A New Partnership Aims to Reduce Food Waste in Salt Lake City and Beyond
by Terra Pace
In Salt Lake City, we’re proud to offer curbside compost collection for residents. That means those brown bins can take more than just leaves and twigs– they can take your fruit and vegetable scraps, eggshells, and coffee grounds.
However, food waste is still a big problem. In the U.S. nearly 40% of the nation’s food supply is thrown out, and according to the EPA, 20% of what goes to municipal landfills is food waste.
While compost operations can handle raw fruit and vegetable scraps, a missing piece of the food waste puzzle– particularly for large operations– is what to do with prepared products. This includes cooked foods, packaged foods, meat, cheese, and leftovers from someone’s dinner plate.
Enter Wasatch Resource Recovery.
Slated for operation in fall of 2018, the company will open an “anaerobic digester” that will be able to turn organic waste– including fats, oils, and grease– into sustainable resources –– biogas and bio-based fertilizer. This project, which will help to greatly reduce the amount of food going to our landfill, will also generate energy.
Who Is Working on This?
Wasatch Resource Recovery operates under a partnership between ALPRO Energy & Water and the South Davis Sewer District. It will accept food waste from businesses across the state. Currently over 20 businesses, including larger local corporations like Nestle and Harmon’s grocery stores, have committed to send their food waste to the digester.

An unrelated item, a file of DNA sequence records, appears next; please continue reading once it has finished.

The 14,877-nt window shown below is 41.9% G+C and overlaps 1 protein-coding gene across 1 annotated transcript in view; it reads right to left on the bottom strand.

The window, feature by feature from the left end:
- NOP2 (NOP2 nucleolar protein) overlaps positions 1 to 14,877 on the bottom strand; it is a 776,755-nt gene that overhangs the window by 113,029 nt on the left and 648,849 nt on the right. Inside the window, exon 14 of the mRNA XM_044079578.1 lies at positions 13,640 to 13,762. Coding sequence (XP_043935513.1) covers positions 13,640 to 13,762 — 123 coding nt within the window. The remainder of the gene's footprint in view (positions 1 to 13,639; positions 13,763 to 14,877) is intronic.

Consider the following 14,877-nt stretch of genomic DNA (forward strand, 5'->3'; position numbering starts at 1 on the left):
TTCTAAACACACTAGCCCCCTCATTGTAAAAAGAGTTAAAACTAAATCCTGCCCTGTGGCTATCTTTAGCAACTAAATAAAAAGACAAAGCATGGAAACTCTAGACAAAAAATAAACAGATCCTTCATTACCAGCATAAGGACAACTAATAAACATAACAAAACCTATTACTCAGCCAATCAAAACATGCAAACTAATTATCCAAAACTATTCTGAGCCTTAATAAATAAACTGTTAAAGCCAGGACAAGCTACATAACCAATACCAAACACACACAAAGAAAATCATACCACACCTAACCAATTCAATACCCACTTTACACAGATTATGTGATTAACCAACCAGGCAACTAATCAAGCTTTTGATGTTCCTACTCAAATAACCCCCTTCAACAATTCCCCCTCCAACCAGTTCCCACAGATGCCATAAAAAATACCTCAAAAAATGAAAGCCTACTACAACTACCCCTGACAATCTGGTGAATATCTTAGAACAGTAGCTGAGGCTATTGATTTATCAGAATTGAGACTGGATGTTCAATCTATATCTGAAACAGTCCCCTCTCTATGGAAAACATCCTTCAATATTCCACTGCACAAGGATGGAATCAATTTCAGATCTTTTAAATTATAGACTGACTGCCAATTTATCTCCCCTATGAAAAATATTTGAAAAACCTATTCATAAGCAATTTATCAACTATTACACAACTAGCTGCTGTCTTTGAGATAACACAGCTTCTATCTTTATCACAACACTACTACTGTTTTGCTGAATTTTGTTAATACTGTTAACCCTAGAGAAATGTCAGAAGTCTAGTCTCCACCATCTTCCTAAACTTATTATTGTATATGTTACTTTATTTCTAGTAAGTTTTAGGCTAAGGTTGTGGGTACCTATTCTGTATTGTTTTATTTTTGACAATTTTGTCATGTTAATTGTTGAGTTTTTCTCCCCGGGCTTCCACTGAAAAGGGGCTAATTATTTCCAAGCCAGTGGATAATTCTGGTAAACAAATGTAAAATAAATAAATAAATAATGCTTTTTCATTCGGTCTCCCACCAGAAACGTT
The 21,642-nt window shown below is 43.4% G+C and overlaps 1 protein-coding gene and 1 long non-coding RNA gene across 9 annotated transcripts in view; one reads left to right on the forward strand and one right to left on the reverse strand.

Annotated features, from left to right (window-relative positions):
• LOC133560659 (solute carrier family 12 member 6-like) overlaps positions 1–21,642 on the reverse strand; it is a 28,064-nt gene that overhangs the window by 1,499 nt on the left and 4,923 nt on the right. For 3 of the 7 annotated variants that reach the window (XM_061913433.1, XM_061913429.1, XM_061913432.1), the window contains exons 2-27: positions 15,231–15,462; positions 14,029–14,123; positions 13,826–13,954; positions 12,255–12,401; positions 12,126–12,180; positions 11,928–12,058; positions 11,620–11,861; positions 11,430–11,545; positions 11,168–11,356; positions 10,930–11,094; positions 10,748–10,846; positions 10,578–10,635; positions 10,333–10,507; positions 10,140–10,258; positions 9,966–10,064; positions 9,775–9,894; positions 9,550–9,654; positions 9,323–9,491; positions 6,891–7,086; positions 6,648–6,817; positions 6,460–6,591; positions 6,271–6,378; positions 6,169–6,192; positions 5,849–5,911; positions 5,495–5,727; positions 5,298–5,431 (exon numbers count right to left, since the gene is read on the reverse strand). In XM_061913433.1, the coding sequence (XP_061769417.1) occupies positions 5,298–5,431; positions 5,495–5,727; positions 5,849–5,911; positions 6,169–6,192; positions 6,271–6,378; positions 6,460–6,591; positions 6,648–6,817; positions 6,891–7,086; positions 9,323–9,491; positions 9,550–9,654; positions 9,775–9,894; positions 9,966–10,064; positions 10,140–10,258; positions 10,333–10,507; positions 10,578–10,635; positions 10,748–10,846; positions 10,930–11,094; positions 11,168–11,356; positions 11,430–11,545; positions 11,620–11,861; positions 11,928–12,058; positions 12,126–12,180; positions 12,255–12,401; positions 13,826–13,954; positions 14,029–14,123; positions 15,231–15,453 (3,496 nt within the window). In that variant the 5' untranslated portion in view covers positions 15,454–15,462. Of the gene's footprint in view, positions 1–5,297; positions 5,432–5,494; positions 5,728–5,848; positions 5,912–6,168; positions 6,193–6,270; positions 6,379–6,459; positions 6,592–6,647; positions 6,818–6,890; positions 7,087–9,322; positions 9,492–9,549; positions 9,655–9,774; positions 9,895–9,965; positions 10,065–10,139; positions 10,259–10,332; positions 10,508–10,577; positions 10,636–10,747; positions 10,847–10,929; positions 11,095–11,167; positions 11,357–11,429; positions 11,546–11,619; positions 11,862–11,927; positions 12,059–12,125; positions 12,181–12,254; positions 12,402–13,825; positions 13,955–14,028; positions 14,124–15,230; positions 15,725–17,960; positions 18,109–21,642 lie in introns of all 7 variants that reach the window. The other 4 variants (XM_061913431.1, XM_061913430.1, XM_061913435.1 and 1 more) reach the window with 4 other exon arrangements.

The groundbreaking, which happened in June, showcased the project site and plans for the new anaerobic digester. Read more about the groundbreaking event in the Salt Lake Tribune.
How Does It Work?
- When the organic waste arrives at the facility it goes through a series of machines that remove contaminants or other non-food materials. (Yes, that means all those expired cans and cartons from grocery stores will be processed!)
- Once the contaminants are sorted out, secondary water or wastewater, is added to the organic waste mixture and is mixed together until it reaches a liquid state. Since the machine uses only secondary water, no potable water is used in the process.
- Next, the liquid is passed through a rotating screen where any remaining non-food contaminants are sorted out. The organic waste liquid that is left goes to the digester where it is heated to aid the growth of microbes.
- These microbes then help to create biogas which can then be turned into natural gas. Which when in full operation, WRR will be able to supply enough natural gas for 40,000 people, roughly a community the size of Bountiful.
A few weeks ago, Wasatch Resource Recovery met with the public at Squatter’s Brewery (one of the digester’s participating businesses) to discuss the project in detail. Morgan Bowerman, Resource Recovery & Sustainability Manager for the company, addressed those in attendance and shared her enthusiasm for food waste management in the state. Salt Lake City’s Sustainability Department Director Vicki Bennett also spoke and expressed her support on behalf of the Salt Lake City.
Currently, the digester is only seeking business clients, but there may be room for individuals to participate down the line.
Businesses will be able to coordinate with their commercial waste hauler to take their organic waste to the digester.
SLCgreen is currently planning an event to educate e2 businesses about how to get involved.
If you are interested in finding out more about Wasatch Resource Recovery’s Digester or how to sign up your business, check out their website by clicking here.
To learn more about the e2 Sustainable Business Program visit our page here.
Stay tuned for more anaerobic digester news coming over the next year!